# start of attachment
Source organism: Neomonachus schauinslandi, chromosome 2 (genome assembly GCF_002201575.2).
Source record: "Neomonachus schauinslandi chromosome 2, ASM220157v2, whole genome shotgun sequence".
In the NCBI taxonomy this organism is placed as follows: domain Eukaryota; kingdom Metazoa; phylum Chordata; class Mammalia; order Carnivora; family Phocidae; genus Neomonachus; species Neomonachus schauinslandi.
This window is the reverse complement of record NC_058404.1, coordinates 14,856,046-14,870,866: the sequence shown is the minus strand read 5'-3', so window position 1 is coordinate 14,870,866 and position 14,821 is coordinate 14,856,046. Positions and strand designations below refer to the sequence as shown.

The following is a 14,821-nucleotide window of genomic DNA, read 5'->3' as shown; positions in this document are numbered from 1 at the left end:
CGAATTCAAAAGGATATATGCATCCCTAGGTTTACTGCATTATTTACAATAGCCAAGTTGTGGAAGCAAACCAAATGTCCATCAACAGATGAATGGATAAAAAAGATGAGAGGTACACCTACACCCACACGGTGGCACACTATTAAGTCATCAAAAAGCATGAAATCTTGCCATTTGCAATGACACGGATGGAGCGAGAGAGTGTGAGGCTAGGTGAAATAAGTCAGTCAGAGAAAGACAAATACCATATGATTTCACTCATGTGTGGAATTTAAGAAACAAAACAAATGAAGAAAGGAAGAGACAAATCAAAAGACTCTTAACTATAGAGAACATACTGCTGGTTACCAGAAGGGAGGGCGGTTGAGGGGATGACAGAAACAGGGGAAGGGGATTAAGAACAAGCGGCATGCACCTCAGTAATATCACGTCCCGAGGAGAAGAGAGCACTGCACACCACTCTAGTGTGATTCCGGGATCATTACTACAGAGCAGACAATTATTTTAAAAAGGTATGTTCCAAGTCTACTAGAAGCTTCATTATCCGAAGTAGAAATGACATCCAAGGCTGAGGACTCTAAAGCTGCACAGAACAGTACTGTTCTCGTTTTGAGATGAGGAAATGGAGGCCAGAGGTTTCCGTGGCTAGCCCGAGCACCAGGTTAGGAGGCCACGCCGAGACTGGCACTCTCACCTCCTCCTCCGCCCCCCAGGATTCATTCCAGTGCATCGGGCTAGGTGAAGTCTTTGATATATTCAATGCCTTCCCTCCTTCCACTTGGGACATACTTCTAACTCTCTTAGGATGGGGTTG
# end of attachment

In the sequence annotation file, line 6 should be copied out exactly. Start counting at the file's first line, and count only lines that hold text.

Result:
CGAATTCAAAAGGATATATGCATCCCTAGGTTTACTGCATTATTTACAATAGCCAAGTTGTGGAAGCAAACCAAATGTCCATCAACAGATGAATGGATAAAAAAGATGAGAGGTACACCTACACCCACACGGTGGCACACTATTAAGTCATCAAAAAGCATGAAATCTTGCCATTTGCAATGACACGGATGGAGCGAGAGAGTGTGAGGCTAGGTGAAATAAGTCAGTCAGAGAAAGACAAATACCATATGATTTCACTCATGTGTGGAATTTAAGAAACAAAACAAATGAAGAAAGGAAGAGACAAATCAAAAGACTCTTAACTATAGAGAACATACTGCTGGTTACCAGAAGGGAGGGCGGTTGAGGGGATGACAGAAACAGGGGAAGGGGATTAAGAACAAGCGGCATGCACCTCAGTAATATCACGTCCCGAGGAGAAGAGAGCACTGCACACCACTCTAGTGTGATTCCGGGATCATTACTACAGAGCAGACAATTATTTTAAAAAGGTATGTTCCAAGTCTACTAGAAGCTTCATTATCCGAAGTAGAAATGACATCCAAGGCTGAGGACTCTAAAGCTGCACAGAACAGTACTGTTCTCGTTTTGAGATGAGGAAATGGAGGCCAGAGGTTTCCGTGGCTAGCCCGAGCACCAGGTTAGGAGGCCACGCCGAGACTGGCACTCTCACCTCCTCCTCCGCCCCCCAGGATTCATTCCAGTGCATCGGGCTAGGTGAAGTCTTTGATATATTCAATGCCTTCCCTCCTTCCACTTGGGACATACTTCTAACTCTCTTAGGATGGGGTTG